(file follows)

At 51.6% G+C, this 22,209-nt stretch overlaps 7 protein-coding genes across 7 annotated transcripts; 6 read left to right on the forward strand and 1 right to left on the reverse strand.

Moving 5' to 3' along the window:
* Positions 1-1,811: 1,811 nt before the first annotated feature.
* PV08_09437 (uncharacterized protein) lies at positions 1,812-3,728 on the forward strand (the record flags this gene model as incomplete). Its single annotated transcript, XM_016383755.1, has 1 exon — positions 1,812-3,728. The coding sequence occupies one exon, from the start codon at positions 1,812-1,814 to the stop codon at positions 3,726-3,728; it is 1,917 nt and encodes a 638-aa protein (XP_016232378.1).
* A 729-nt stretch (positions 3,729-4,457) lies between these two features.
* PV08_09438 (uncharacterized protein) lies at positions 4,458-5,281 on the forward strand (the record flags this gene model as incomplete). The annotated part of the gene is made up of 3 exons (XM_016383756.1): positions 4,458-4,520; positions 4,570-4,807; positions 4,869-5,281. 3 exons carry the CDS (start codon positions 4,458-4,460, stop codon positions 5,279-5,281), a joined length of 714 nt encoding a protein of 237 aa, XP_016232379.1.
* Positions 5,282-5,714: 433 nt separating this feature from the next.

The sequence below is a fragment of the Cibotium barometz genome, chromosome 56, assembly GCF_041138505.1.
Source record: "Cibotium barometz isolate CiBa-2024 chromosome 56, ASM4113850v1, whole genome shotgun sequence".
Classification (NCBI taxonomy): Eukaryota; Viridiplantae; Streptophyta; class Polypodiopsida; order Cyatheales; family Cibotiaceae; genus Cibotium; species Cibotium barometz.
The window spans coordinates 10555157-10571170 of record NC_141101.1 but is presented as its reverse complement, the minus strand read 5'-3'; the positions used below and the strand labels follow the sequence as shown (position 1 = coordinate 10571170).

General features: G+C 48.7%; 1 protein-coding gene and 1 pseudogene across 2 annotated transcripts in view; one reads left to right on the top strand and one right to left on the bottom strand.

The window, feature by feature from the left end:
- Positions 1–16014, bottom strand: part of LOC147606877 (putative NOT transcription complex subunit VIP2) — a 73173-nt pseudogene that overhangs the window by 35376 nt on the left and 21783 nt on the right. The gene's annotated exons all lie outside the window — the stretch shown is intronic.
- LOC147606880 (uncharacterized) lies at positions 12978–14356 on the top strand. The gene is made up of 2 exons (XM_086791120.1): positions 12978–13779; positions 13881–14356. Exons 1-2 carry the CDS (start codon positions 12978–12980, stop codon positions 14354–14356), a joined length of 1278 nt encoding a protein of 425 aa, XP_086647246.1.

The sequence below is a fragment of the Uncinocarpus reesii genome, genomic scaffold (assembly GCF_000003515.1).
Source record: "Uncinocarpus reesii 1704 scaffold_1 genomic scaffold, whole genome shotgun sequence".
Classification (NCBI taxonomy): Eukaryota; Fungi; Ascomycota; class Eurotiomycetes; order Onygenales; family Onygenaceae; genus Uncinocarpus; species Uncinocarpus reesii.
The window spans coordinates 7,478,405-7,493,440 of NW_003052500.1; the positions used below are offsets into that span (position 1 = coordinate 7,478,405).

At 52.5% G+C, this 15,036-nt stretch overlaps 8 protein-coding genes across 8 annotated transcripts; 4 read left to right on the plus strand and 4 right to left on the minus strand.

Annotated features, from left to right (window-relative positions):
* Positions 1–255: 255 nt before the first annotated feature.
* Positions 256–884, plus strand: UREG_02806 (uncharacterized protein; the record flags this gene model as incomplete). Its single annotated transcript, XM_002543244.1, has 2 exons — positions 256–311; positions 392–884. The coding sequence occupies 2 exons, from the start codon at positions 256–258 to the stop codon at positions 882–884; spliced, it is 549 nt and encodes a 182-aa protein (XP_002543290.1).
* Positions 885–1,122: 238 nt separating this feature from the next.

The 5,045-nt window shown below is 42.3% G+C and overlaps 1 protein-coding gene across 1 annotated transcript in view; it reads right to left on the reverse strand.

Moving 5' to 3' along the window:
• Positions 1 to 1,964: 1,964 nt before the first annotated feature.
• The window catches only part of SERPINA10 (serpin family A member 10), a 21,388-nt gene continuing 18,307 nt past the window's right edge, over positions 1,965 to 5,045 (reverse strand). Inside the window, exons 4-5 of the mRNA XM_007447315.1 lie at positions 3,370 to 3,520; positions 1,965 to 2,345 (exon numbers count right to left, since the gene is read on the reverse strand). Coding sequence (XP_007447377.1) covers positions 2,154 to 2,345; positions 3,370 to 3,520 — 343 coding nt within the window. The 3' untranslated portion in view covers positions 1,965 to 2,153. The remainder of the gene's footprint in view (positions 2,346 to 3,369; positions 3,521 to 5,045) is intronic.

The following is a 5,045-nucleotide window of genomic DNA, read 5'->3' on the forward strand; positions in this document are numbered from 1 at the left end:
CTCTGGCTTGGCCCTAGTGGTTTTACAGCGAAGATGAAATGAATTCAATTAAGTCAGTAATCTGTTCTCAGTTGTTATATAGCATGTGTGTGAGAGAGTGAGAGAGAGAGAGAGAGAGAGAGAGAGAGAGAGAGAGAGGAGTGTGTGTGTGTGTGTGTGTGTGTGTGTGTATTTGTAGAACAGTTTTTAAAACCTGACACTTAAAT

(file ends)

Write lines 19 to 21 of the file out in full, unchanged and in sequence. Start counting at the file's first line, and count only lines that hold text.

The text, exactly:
The window spans coordinates 7,478,405-7,493,440 of NW_003052500.1; the positions used below are offsets into that span (position 1 = coordinate 7,478,405).

At 52.5% G+C, this 15,036-nt stretch overlaps 8 protein-coding genes across 8 annotated transcripts; 4 read left to right on the plus strand and 4 right to left on the minus strand.

Annotated features, from left to right (window-relative positions):